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Massachusetts steps up for Puerto Rico, the White House convenes its first hunger conference in more than 50 years, and hydroponics could be the future of tomatoes in California.


Arizona's Sen. Kyrsten Simema defends the filibuster, the CBO says student loan forgiveness could cost $400 billion, and whistleblower Edward Snowden is granted Russian citizenship.


The Old Farmer's Almanac predicts two winters across the U.S., the Inflation Reduction Act could level the playing field for rural electric co-ops, and pharmacies are dwindling in rural America.

Poll: Utahns, Westerners Voice Concerns for Water, Climate Change


Tuesday, February 22, 2022   

Voters in Utah and across the West are increasingly anxious about the effects of climate change on the beauty and ecology of their Rocky Mountains.

The 12th annual Conservation in the West Poll by Colorado College found voters in the eight Western states along the Continental Divide are disturbed by the changes a warming climate is having on the health of the outdoors.

Lori Weigel, principal at New Bridge Strategy which conducted the poll, said the 3,400 people surveyed expressed their views on a variety of environmental issues.

"Water topped the list," Weigel reported. "Drought and reduced snowpack elicited the strongest concern levels, with 86%. Throughout the Mountain West, more frequent and severe wildfires, air quality, extreme heat and even extreme weather events."

In Utah, about seven in 10 voters list air pollution and smog as a "serious or very serious" problem, while about eight in 10 say drought and water shortages are a major concern. And 60% of Utahns say they back President Joe Biden's move to restore protections for the Bears Ears National Monument.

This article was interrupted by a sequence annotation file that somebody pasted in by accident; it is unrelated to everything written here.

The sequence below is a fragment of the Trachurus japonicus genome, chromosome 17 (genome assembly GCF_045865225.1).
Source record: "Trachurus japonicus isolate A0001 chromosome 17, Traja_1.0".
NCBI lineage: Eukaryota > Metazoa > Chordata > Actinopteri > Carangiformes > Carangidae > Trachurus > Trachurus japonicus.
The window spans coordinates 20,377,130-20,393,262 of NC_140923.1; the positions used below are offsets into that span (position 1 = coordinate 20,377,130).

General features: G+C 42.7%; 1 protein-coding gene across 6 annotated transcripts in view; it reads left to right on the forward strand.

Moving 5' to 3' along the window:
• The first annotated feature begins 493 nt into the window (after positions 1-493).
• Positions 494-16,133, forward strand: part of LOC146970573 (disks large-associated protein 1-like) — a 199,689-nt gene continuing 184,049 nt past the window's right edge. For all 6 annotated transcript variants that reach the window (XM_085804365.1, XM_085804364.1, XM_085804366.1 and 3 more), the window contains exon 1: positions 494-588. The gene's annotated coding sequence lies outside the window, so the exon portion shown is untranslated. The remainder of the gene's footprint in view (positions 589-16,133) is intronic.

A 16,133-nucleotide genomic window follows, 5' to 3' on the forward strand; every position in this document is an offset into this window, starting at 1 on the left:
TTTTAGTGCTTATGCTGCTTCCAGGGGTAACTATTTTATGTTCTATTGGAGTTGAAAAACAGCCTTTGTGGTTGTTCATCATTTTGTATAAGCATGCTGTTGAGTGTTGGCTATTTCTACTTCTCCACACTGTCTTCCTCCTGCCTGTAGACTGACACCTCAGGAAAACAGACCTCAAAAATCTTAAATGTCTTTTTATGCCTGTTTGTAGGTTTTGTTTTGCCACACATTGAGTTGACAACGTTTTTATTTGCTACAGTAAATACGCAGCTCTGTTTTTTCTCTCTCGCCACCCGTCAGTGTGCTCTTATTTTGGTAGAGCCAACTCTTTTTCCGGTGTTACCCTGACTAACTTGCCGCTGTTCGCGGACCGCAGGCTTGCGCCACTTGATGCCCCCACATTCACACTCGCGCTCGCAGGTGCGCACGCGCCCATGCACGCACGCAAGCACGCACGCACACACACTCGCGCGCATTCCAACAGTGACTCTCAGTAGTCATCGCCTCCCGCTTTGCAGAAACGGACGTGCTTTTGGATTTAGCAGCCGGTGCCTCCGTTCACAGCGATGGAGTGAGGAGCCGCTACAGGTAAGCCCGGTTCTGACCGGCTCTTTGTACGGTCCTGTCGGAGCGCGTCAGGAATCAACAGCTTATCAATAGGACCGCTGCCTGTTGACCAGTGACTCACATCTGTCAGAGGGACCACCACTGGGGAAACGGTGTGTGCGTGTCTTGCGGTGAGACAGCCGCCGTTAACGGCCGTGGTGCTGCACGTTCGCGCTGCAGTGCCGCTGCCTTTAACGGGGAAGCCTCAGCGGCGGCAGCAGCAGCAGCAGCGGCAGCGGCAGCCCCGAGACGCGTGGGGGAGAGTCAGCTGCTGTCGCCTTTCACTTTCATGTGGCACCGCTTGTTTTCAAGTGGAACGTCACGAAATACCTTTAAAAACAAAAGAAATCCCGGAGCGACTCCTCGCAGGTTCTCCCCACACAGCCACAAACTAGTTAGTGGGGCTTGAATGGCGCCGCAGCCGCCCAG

Dave Metz, principal and president at the polling firm Fairbank, Maslin, Maullin, Metz and Associates, said those who aspire to public office should heed the poll's findings. Utahns and others say, in large numbers, a candidate's position on the environment will figure heavily in how they might vote.

"Almost nine out of 10 voters regionwide say that it'll be one of the issues that they consider," Metz pointed out. "More than two in five tell us it will be very important, a primary factor. "

Pollsters made an extra effort this year to include Native Americans and people of color, over-sampling several groups to gauge their concerns.

Shanna Edberg, director of conservation programs for the Hispanic Access Foundation, said marginalized communities are often the most affected by climate.

"Latinos have this clear vision of the way forward in protecting the environment, because it is Latino health, homes and jobs that are largely at stake," Edberg noted. "When Latino children are twice as likely as white children to die of asthma, reducing air pollution is a matter of life and death for our communities."

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